US-led air strikes killed at least 30 civilians, including babies and children, in northern Afghanistan on Thursday, just days after it was reported that a US aerial attack in northern Iraq killed eight members of a family, including a pregnant woman and three children.
Al Jazeera reports Thursday’s air strikes were in support of US and Afghan forces targeting senior Taliban commanders in Kunduz. “Afghan forces and coalition troops conducted a joint operation against the Taliban insurgents. In the bombardment 30 Afghan civilians were martyred and 25 others were wounded,” provincial spokesman Mahmoud Danish told reporters.
The Washington Post reports local officials said the death toll was much higher than reported, with as many as 100 civilians killed or wounded in a series of air strikes around Kunduz, Afghanistan’s fifth-largest city. The Khanabad district of Kunduz province was briefly captured by Taliban forces earlier this year; Afghan and American troops have been fighting to clear remaining Taliban fighters from the area.
Two US troops were killed in ground clashes during the operation. The US military said it carried out the air strikes to protect “friendly forces” during the fighting. “The service members came under fire during a train, advise and assist mission with our Afghan partners to clear a Taliban position and disrupt the group’s operations in Kunduz district,” a Pentagon statement said. NATO said it would investigate the civilian deaths.
Last October, a US air strike on a Médecins Sans Frontières (MSF, or Doctors Without Borders) hospital in Kunduz killed at least 42 people, including 24 patients, 14 staff and four caretakers, and injured dozens more. US forces fired on victims fleeing the attack, which MSF called a “war crime.”
Earlier this week, the Guardian reported a US air strike on a home in Fadhiliya village, near Mosul, killed eight family members, including a pregnant woman and three children, on October 22. Russian state television identified the slain family patriarch as Amer Mohammed Yusuf and reported his wife, children and grandchildren were also killed.
Mala Salem Shabak, who represents Fadhiliya in the Iraqi parliament, demanded an end to US-led bombing. “We call on the coalition to stop bombing the villages because they are many civilians in these areas,” she said.
The US admitted conducting air strikes in the area on October 22. “The Coalition takes all allegations of civilian casualties seriously and will further investigate this report to determine the facts,” a US military spokesperson said in a statement. The Fadhiliya strike came as Iraqi and Kurdish forces, backed by US Special Forces and coalition air strikes, fought on the outskirts of Mosul, Iraq’s second-largest city, which was captured by Islamic State fighters in 2014.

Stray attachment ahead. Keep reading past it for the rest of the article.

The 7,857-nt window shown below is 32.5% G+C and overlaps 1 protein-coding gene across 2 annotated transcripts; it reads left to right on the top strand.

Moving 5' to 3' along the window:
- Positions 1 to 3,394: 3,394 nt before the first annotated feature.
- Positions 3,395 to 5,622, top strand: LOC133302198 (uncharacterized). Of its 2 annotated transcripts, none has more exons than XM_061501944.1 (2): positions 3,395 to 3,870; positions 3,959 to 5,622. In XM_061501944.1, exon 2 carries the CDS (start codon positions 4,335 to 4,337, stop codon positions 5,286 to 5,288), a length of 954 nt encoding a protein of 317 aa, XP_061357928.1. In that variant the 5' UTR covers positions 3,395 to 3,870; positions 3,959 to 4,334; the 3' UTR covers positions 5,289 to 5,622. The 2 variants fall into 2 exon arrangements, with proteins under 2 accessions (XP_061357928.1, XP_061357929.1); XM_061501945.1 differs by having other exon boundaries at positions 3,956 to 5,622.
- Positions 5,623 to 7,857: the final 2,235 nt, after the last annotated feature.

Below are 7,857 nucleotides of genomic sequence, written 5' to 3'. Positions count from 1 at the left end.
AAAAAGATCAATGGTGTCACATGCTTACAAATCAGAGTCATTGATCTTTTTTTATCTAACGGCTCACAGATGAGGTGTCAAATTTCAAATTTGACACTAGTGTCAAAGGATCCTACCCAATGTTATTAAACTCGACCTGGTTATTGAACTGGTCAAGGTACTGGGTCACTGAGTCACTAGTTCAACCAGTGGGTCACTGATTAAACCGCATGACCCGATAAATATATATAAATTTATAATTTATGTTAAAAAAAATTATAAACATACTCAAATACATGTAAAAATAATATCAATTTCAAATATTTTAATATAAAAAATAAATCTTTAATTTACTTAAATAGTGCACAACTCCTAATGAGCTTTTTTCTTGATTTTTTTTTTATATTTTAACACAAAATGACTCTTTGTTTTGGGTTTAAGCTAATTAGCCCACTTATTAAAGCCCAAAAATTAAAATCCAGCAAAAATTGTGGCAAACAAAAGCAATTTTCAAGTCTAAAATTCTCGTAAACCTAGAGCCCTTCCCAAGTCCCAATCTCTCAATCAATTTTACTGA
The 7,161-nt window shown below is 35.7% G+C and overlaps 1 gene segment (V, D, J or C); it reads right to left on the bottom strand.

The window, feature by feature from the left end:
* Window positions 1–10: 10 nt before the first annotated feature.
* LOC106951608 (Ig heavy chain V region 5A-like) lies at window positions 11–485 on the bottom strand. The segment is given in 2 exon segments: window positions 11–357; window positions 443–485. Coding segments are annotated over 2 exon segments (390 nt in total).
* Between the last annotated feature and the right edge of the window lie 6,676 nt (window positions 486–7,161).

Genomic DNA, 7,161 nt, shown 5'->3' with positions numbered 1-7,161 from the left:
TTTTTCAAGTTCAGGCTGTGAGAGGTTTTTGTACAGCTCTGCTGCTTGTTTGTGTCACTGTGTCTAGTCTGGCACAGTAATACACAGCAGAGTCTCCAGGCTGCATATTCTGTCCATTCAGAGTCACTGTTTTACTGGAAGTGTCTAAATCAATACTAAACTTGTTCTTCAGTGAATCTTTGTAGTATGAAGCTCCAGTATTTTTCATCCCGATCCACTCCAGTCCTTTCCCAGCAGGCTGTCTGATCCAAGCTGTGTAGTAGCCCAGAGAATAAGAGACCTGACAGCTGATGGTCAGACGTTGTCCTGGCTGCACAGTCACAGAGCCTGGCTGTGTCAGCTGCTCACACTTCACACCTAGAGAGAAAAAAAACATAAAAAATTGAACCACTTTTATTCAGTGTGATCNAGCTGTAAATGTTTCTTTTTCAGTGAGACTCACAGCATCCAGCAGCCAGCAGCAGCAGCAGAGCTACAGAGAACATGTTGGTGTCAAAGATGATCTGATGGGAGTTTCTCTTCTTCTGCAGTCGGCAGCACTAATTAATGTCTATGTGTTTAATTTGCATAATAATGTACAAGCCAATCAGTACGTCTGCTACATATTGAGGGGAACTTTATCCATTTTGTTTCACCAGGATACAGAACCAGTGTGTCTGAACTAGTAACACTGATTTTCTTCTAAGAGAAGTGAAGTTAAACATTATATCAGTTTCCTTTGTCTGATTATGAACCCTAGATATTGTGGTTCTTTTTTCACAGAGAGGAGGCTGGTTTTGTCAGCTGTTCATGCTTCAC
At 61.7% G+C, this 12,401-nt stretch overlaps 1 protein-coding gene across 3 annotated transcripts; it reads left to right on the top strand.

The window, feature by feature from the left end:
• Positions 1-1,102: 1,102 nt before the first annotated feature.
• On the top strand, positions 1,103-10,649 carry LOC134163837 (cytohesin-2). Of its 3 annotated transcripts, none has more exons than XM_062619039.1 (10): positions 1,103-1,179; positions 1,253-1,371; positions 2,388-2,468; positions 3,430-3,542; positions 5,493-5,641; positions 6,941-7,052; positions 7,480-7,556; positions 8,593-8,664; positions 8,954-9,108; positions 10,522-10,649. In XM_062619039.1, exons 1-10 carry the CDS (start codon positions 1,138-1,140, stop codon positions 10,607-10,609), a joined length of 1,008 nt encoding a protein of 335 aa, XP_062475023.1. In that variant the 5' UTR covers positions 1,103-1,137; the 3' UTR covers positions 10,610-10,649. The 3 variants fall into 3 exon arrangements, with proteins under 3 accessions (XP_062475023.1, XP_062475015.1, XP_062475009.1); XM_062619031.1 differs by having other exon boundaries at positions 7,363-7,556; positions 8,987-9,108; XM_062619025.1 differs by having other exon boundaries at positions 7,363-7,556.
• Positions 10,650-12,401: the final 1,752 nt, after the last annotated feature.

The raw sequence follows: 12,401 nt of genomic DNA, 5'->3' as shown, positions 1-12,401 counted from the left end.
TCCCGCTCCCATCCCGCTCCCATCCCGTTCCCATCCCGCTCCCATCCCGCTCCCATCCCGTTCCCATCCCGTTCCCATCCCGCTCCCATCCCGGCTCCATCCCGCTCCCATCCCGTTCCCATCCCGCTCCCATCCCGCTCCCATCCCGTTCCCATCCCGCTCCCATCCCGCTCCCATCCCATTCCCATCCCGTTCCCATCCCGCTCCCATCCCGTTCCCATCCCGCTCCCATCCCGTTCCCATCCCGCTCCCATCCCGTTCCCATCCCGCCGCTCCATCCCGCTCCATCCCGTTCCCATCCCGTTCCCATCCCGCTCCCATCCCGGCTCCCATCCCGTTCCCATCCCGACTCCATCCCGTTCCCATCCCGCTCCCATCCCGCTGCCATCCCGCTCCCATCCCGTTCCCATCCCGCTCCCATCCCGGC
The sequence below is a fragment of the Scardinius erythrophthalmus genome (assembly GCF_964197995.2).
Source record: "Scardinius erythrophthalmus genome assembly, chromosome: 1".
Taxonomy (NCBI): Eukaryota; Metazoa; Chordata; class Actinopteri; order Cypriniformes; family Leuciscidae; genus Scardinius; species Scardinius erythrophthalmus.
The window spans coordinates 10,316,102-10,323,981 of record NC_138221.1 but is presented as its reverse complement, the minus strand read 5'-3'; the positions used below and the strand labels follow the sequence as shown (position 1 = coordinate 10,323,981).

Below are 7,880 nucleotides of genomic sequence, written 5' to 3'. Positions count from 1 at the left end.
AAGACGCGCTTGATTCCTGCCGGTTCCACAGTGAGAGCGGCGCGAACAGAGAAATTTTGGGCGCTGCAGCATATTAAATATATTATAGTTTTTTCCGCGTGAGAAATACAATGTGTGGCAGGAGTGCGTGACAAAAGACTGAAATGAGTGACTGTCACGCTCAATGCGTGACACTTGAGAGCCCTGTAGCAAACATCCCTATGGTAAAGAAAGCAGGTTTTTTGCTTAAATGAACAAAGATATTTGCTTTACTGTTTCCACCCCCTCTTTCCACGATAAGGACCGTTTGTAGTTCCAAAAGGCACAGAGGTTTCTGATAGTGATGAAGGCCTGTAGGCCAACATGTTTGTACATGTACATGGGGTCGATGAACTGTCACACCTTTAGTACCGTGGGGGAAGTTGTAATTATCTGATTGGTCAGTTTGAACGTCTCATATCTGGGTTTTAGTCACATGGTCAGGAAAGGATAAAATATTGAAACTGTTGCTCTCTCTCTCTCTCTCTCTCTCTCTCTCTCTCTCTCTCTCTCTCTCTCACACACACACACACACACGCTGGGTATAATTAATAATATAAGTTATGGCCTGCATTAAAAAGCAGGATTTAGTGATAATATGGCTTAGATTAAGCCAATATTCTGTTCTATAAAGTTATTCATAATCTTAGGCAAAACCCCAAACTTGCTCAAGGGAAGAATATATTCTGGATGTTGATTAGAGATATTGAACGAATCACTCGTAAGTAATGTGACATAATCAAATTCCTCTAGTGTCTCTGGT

Last month, a top Russian general accused the United States of killing 60 people and wounding 200 more in an air strike on a girls school near Mosul. “There is an ample evidence of the US-led coalition’s airstrikes on residential areas, schools and other civilian infrastructure in Mosul and other inhabited localities in the Nineveh province,” Russian General Staff commander Gen. Sergei Rudskoi said. “Over 60 people, including children, died as a result of these actions over the last three days. More than 200 were wounded.”
Russian forces are fighting in neighboring Syria to defend longtime dictator Bashar al-Assad from Islamic State and other insurgents; according to human rights groups and observers, Russian air strikes have killed more than 2,000 Syrian civilians. Amnesty International says US-led coalition air strikes have killed at least 300 civilians in Syria, where a United Nations envoy says more than 400,000 people have died during the course of a five-year civil war.
Over the past half century, US military forces have killed more foreign civilians than any other armed force on Earth. According to a 2015 study, more than 1.3 million people have died in Afghanistan, Iraq and Pakistan during the course of the 15-year US-led war against Islamist terrorism.
The top US commander in Afghanistan vowed to fight on in what has long been by far America’s longest war. “Despite today’s tragic event, we are steadfast in our commitment to help our Afghan partners defend their nation,” Gen. John W. Nicholson, the senior US military commander in Afghanistan, told reporters. He was referring to the deaths of the two American troops, not the dozens of Afghan men, women and children killed in the air strike.